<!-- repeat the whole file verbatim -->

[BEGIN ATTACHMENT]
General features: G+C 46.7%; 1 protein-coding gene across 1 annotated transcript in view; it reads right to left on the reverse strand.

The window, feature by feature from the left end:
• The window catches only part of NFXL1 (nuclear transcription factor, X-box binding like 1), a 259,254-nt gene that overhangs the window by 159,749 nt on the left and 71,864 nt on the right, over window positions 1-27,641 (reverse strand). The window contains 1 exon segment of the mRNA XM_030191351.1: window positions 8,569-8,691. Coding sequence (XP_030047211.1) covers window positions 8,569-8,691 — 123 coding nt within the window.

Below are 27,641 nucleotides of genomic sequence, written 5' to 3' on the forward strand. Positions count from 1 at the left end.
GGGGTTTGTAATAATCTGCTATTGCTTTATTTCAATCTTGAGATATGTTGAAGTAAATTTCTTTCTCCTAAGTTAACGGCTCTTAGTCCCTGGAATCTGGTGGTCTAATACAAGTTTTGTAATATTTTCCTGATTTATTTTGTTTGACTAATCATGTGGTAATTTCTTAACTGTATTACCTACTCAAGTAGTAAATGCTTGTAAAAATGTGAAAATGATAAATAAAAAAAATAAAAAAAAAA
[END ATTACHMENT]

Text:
General features: G+C 46.7%; 1 protein-coding gene across 1 annotated transcript in view; it reads right to left on the reverse strand.

The window, feature by feature from the left end:
• The window catches only part of NFXL1 (nuclear transcription factor, X-box binding like 1), a 259,254-nt gene that overhangs the window by 159,749 nt on the left and 71,864 nt on the right, over window positions 1-27,641 (reverse strand). The window contains 1 exon segment of the mRNA XM_030191351.1: window positions 8,569-8,691. Coding sequence (XP_030047211.1) covers window positions 8,569-8,691 — 123 coding nt within the window.

Below are 27,641 nucleotides of genomic sequence, written 5' to 3' on the forward strand. Positions count from 1 at the left end.
GGGGTTTGTAATAATCTGCTATTGCTTTATTTCAATCTTGAGATATGTTGAAGTAAATTTCTTTCTCCTAAGTTAACGGCTCTTAGTCCCTGGAATCTGGTGGTCTAATACAAGTTTTGTAATATTTTCCTGATTTATTTTGTTTGACTAATCATGTGGTAATTTCTTAACTGTATTACCTACTCAAGTAGTAAATGCTTGTAAAAATGTGAAAATGATAAATAAAAAAAATAAAAAAAAAA